Tackling illicit financial flows – can Africa rise to the challenge?
At this year’s Africa Mining Vision day, some of Africa’s most influential mining industry leaders and government counterparts debated strategies to counter Illicit Financial Flows (IFFs) from the mining sector in order to boost domestic resource mobilization.
Held on the margins of Mining Indaba, the Africa Mining Vision Day session consisted of a number of activities, including a panel that examined gaps in the design and implementation of key instruments used in mineral-rich countries to mobilize domestic revenues.
“As such mobilization grows ever more important for Africa’s long-term development, curbing IFFs becomes an increasingly urgent issue,” noted the session. Estimates by the United Nations Economic Commission for Africa (ECA) show that, between 2000 and 2010, more than half (56.2%) of the IFFs from Africa came from the extractive sector.
Giving a pan-African perspective, African Union Commissioner for Trade and Industry, Fatima Haram Acyl, said, “An effective mineral-led industrialization strategy will therefore require new ways of looking at Africa’s rich minerals and metals endowment.”
Panel members underscored that achieving the transformative potential of Africa’s resources requires a new way of thinking about minerals which aligns with the continent’s owned priorities of industrialization and diversification through value addition, processing, beneficiation and the creation of strong mineral led linkages with other sectors of our economies.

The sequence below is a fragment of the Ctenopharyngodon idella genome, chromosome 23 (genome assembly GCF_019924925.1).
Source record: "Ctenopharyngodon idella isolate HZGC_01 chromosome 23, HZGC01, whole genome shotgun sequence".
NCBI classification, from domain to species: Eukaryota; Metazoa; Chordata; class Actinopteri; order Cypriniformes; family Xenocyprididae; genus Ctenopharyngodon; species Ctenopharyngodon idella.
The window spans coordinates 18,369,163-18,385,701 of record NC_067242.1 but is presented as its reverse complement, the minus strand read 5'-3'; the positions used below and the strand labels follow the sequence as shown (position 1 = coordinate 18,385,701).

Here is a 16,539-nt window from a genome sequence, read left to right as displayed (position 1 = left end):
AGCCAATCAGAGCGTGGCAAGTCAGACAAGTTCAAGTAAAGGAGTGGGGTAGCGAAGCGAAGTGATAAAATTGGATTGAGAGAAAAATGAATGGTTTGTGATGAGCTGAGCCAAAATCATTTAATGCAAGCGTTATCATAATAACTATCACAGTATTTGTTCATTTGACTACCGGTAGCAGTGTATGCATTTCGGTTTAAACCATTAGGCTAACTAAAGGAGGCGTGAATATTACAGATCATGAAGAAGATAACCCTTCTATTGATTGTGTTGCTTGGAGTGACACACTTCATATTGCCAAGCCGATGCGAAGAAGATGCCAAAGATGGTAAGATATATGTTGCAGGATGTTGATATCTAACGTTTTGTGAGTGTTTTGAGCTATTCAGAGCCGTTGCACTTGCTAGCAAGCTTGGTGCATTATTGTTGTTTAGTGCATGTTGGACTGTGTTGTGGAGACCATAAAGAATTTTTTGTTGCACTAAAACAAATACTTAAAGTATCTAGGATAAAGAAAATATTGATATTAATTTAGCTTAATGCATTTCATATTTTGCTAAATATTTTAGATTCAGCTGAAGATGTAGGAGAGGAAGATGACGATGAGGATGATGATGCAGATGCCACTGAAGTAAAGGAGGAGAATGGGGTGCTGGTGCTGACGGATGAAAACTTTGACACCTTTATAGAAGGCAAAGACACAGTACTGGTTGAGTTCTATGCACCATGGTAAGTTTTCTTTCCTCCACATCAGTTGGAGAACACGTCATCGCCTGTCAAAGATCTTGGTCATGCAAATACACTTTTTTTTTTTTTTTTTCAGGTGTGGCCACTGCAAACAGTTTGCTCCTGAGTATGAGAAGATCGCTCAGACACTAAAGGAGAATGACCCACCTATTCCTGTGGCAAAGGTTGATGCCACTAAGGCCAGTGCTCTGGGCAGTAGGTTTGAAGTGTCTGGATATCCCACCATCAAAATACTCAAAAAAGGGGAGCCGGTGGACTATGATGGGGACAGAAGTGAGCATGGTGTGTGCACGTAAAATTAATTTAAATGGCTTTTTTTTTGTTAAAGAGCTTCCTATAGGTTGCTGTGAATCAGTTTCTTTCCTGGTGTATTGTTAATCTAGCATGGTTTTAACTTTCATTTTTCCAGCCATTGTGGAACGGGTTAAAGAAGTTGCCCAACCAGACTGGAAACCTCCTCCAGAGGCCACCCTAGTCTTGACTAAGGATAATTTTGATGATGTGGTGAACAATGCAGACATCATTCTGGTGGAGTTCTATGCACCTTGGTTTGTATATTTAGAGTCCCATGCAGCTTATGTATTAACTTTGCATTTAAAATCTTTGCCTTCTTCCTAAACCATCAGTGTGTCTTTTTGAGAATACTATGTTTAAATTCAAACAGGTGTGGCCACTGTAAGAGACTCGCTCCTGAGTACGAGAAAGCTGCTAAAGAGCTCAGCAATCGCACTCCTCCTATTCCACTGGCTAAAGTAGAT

The session, which is a feature of Mining Indaba’s annual Africa Mining Vision Day/Ministerial Symposium, was hosted by the African Minerals Development Centre (AMDC). AMDC has also recently published a major report on new approaches to tackling IFFs as a follow-up to the AUC/ECA High Level Panel on IFFs, led by former South African President Thabo Mbeki.
Estimates by United Nations Economic Commission for Africa show that, over the period 2000-2010, more than half (56.2%) of the IFF from Africa came from the extractive sector and highly concentrated in few countries. The African Union High Level Panel Report on Illicit Financial Outflows estimates that over $50 billion leave the continent annually. Global Financial Integrity assesses that as a share of GDP, the continent bears the most disproportionate burden of cross-border unrecorded financial outflows approximating 8.6 percent of its GDP.
The AMDC report, ‘Impact of Illicit Financial Flows on Domestic Resource Mobilization: Optimizing Africa’s Mineral Revenues’, published in January 2017, provides policy recommendations on illicit financial outflows from the mineral sector in Africa. The related 2016 report, Optimizing Domestic Revenue Mobilization and Value Addition of Africa’s Minerals, is available to download below.
Africa Mining Vision (AMV)
Formally adopted by African heads of state in 2009, the AMV puts Africa’s long term and broad development objectives at the heart of all policy-making concerned with mineral extraction. It is the continent’s own response to tackling the paradox of great mineral wealth existing side by side with pervasive poverty.
The African Minerals Development Centre (AMDC) works with Member States of the African Union (AU) to fast-track alignment of their mineral sector development to the Africa Mining Vision, to achieve better developmental outcomes. AMDC currently work with more than half of all AU Member States.